Proc.

Springer LNAI 1831, June 2000, Pittsburgh, 324-345

Deepak Kapur and Mahadevan Subramaniam

Families of function definitions and conjectures based in quantifier-free decidable theories are identified for which inductive validity of conjectures can be decided by the {\it cover set} method, a heuristic implemented in a rewrite-based induction theorem prover {\it Rewrite Rule Laboratory} ({\it RRL}) for mechanizing induction. Conditions characterizing definitions and conjectures are syntactic, and can be easily checked, thus making it possible to determine a priori whether a given conjecture can be decided. The concept of a {\it $\TT$-based} function definition is introduced that consists of a finite set of terminating complete rewrite rules of the form $f(s_1, \cdots, s_m) \rew r$, where $s_1, \cdots, s_m$ are interpreted terms from a decidable theory $\TT$, and $r$ is either an interpreted term or has non-nested recursive calls to $f$ with all other function symbols from $\TT$. Two kinds of conjectures are considered. {\it Simple} conjectures are of the form $f(x_1, \cdots x_m) = t$, where $f$ is $\TT$-based, $x_i$'s are distinct variables, and $t$ is interpreted in $\TT$. {\it Complex} conjectures differ from simple conjectures in their left sides which may contain many function symbols whose definitions are $\TT$-based and the nested order in which these function symbols appear in the left sides have the {\it compatibility property} with their definitions.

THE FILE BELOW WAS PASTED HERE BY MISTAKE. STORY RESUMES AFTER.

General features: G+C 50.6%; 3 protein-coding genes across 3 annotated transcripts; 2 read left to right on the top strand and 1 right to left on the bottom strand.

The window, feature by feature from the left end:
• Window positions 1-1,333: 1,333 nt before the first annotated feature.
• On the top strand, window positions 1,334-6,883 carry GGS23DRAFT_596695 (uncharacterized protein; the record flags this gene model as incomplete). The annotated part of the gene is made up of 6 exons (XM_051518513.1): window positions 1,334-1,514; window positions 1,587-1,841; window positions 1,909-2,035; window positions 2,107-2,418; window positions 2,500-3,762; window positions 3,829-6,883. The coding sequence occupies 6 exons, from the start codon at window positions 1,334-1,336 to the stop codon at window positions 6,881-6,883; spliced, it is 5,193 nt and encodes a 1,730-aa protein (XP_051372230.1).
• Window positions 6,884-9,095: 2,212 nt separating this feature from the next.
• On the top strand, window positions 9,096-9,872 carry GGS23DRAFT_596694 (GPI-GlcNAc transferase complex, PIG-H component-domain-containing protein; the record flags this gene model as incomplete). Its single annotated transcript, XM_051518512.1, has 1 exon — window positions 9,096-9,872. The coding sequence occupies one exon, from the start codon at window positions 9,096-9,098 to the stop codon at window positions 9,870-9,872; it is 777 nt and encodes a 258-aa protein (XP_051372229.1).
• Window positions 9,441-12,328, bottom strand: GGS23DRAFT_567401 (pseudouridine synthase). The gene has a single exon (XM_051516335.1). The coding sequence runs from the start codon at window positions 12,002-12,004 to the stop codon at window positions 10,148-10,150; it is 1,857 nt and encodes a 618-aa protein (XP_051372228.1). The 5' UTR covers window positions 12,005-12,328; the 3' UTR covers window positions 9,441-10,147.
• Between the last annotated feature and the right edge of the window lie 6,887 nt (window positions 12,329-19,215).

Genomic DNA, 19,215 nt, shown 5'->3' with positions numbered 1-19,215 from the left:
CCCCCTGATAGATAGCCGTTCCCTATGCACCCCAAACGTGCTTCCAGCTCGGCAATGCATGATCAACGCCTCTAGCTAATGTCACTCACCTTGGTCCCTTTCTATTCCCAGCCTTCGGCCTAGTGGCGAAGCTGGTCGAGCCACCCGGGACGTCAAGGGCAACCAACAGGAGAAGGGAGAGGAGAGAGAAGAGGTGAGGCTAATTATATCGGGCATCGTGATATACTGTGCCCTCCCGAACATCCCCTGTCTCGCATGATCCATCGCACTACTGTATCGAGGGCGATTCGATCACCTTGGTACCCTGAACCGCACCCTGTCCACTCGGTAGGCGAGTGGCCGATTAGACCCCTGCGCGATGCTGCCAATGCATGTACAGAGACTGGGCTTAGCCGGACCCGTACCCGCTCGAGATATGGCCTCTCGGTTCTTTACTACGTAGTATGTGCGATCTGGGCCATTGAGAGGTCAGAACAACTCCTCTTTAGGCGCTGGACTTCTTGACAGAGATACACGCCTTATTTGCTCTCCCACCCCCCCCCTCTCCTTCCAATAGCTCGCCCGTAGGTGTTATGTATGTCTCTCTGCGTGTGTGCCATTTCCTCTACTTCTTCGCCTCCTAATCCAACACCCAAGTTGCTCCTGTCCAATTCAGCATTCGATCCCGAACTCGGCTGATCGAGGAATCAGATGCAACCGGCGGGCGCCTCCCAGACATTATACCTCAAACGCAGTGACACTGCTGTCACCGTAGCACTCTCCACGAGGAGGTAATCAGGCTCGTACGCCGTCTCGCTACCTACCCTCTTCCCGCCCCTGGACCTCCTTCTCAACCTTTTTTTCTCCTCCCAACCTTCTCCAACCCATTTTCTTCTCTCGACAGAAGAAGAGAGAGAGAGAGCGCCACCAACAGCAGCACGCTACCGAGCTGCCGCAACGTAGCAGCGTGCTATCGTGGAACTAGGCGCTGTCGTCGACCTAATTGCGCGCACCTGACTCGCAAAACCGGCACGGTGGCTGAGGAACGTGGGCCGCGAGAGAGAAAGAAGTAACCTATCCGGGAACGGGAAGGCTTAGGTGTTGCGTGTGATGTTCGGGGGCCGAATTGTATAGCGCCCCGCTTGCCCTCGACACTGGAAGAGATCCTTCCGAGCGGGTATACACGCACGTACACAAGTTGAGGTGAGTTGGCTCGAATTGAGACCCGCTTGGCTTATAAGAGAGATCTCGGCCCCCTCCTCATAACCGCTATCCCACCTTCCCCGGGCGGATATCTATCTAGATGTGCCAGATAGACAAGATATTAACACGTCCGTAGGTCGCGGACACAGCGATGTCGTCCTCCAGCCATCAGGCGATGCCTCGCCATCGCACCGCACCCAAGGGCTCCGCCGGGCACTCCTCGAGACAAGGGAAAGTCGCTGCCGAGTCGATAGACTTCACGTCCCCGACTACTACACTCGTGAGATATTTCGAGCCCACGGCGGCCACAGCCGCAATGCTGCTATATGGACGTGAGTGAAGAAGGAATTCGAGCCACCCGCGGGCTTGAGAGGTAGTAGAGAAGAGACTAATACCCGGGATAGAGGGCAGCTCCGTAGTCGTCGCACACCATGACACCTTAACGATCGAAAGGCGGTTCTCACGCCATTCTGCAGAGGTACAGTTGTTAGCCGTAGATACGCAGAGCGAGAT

The main objective is to ensure that for each induction subgoal generated from a conjecture after selecting an induction scheme, the resulting formula can be simplified so that induction hypothesis(es), whenever needed, is applicable, and the result of this application is a formula in $\TT$. Decidable theories considered are the quantifier-free theory of Presburger arithmetic, congruence closure on ground terms (with or without associative-commutative operators), propositional calculus, and the quantifier-free theory of constructors (mostly, free constructors as in the case of finite lists and finite sequences). A byproduct of the approach is that it can predict the structure of intermediate lemmas needed for automatically deciding this subclass of conjectures. Several examples over lists, numbers and of properties involved in establishing the number-theoretic correctness of arithmetic circuits are given.